CALGARY – Brad McCrimmon’s tough exterior earned him the nickname “Beast,” but under that shell was a keen, confident hockey mind that helped dozens of players and teammates.
McCrimmon died Wednesday in a Russian plane crash that killed 36 members of the hockey team Lokomotiv Yaroslavl and 43 people in total. The 52-year-old from Plenty, Sask., was named head coach of the KHL team in May.
There are few people in the North American hockey world McCrimmon didn’t come in contact with after 18 years as a defenceman in the NHL and another 14 as a coach at different levels in the game.
“Brad McCrimmon alone would have affected, in a positive way, thousands of people, from the cities that he lived in. . . players, other coaches, management, staff, everybody,” former Calgary Flames teammate Perry Berezan said Wednesday. “He was such a personable guy and a guy you wanted to listen to on a regular basis.”
Berezan was McCrimmon’s roommate on the road during their time together in Calgary. Berezan described McCrimmon a leader on the team and a mentor to younger players.
“He was a big, barrel-chested man, a hairy man who told it like is, played hard, really hard and always just an honest on the ice off the ice kind of guy that you really respected,” Berezan said. “The world doesn’t have many people like Brad.
“I hadn’t seen him very much over the past bunch of years and I’m really missing him right now because you know guys like that are pretty special.”
McCrimmon approached playing and coaching with a crusty candour that Jim Peplinski, another Flame teammate, appreciated.
“Coarse, frank, blunt, but he was easy to understand,” Peplinski said. “As soon as you could pierce that rough exterior there was a soft side that would go to war with you. We always called him Beast because he was so gruff.
“Beast was a quiet individual who in my opinion had a very deep and thorough understanding of the game, one that in initial conversations with him sometimes would be hidden. I took great pride and pleasure and a lot of appreciation in talking to Brad about parts of the game that he saw in a way that I certainly didn’t and many others didn’t.”
Gary Suter was of the players McCrimmon mentored with the Flames and Suter called him “Sarge” in addition to his established nickname. Peplinski recalled McCrimmon receiving a sergeant’s uniform as a gag gift at a team Christmas party and wearing it.
“We would laugh. We’re not laughing now, but our memories are certainly full of laughter,” Peplinski said.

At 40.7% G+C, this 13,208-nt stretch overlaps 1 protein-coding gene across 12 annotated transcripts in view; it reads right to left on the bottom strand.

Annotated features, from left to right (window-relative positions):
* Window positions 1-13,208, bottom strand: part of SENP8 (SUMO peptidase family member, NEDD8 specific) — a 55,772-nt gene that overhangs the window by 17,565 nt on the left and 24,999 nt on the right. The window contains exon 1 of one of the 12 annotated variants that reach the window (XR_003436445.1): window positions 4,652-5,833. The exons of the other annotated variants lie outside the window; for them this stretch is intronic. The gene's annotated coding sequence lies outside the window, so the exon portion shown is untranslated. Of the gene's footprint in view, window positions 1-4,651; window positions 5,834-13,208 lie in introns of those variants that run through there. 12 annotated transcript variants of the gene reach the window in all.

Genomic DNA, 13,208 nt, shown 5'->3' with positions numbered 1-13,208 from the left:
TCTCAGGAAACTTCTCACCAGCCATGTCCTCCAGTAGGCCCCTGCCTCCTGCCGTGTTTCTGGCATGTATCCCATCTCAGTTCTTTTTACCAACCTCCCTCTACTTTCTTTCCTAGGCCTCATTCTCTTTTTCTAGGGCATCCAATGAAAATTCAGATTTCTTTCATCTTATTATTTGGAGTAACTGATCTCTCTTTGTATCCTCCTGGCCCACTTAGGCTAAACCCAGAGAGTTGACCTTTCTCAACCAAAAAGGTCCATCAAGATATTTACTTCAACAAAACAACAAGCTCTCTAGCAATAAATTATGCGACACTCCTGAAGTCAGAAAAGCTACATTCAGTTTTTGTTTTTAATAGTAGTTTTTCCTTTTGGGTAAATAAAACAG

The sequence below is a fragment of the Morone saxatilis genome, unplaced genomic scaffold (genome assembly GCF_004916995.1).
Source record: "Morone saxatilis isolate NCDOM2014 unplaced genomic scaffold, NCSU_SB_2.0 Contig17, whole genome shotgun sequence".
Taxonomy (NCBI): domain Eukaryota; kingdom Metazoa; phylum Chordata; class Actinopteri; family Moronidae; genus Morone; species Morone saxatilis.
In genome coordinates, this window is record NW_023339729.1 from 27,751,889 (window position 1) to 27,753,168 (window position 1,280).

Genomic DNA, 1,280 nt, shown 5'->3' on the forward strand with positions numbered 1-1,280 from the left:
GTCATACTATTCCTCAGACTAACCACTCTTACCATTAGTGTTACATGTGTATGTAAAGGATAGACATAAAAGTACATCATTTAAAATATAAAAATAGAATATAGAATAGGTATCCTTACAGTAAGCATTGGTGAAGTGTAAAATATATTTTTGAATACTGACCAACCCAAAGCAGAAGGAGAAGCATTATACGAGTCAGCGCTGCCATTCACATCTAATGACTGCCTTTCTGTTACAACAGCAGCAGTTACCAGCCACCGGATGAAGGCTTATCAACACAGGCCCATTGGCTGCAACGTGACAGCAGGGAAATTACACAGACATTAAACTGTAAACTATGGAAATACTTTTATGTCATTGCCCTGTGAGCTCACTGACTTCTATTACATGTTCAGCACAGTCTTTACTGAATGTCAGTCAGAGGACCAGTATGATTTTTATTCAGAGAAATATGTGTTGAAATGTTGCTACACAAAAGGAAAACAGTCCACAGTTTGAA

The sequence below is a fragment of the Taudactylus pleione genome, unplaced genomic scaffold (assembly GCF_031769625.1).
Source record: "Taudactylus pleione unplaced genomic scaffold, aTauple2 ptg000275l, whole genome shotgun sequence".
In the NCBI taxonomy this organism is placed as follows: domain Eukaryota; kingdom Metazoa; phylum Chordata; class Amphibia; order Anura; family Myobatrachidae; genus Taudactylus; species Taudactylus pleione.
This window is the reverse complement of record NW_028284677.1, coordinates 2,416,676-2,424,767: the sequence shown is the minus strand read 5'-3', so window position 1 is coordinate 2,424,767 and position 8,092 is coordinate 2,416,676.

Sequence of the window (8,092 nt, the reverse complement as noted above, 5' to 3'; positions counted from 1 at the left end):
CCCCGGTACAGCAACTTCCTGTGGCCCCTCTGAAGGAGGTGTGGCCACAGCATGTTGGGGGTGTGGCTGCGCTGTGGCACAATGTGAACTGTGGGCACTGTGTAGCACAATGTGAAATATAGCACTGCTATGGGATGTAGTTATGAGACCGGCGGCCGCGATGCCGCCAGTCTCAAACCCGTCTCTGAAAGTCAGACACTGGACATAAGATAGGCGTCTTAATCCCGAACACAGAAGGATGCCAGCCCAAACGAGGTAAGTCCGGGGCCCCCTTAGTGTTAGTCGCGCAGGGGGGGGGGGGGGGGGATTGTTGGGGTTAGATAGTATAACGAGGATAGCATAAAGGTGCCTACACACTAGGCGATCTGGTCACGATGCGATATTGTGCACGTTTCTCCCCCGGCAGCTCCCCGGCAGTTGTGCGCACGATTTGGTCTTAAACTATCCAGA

While McCrimmon played for six different NHL teams and served as an assistant coach on four clubs, the Calgary Flames felt his loss deeply Wednesday. McCrimmon helped the Flames win their one and only Stanley Cup in 1989 and he returned to the team as an assistant coach from 2000 to 2002.
“It’s a real hard hit, particularly for someone who was stunning a personality,” Flames president Ken King said. “(He was) a guy who tried to hide his superb intellect and his great wit behind being a farmer from Saskatchewan, but he didn’t do a very good job of hiding it because he was a real soldier, an awesome guy and I can’t tell you how much he’ll be missed.”
From the Detroit Red Wings to the Philadelphia Flyers to the Western Hockey League, where he also coached and played, McCrimmon’s death reverberated.
“Brad was one of the toughest defenceman to ever wear the black and orange,” Flyers owner Ed Snider recalled in a statement.
“Off the ice, Brad was a true gentleman. A kind, caring and wonderful human being,” he added.
Red Wings defenceman Nick Lidstrom was McCrimmon’s defence partner during his rookie season in 1991-92.
“He was more of a stay-at-home defenceman, letting me get involved with the offence,”Lidstrom told reporters in Detroit.“He also protected me at certain times when things got heated.”
McCrimmon compiled 81 goals, 322 assists and 1,416 penalty minutes in 1,222 NHL games. His plus-minus of plus-444 ranks 10th all-time, according to hockey-reference.com, and the nine players ranked ahead of him are all in the Hockey Hall of Fame.
McCrimmon spent the last three NHL seasons as an assistant coach with the Red Wings. He left the organization when his contract expired to take his first head coaching job in professional hockey with Lokomotiv.
“Beast was a confident guy and he would look at this as a challenge,” Peplinski said. “I remember when I heard Sarge had gone over there I thought ‘The Russians better be careful. This will be good for them.’
“Lots of confidence in himself, an independent thinker and a person that would have improved the game in Russia and brought his own unique skill set and abilities to that organization.”
Born in Dodsland, Sask., McCrimmon grew up in Plenty, west of Saskatoon, and played his junior hockey with the WHL’s Brandon Wheat Kings. McCrimmon’s brother Kelly is the current owner and general manager of the Wheat Kings.
McCrimmon was drafted 15th overall by the Boston Bruins in 1979 and spent three seasons there, followed by five with Philadelphia before he was dealt to the Flames. McCrimmon went on to play for Detroit, the Hartford Whalers and Phoenix Coyotes before retiring in 1997.
McCrimmon started his coaching career as an assistant with the New York Islanders before returning to the WHL to coach the Saskatoon Blades. He headed back to the NHL to coach with Calgary, the Atlanta Thrashers and Detroit.
McCrimmon and his family lived in Northville, Mich. McCrimmon is survived by his wife Maureen and children Carlin and Liam.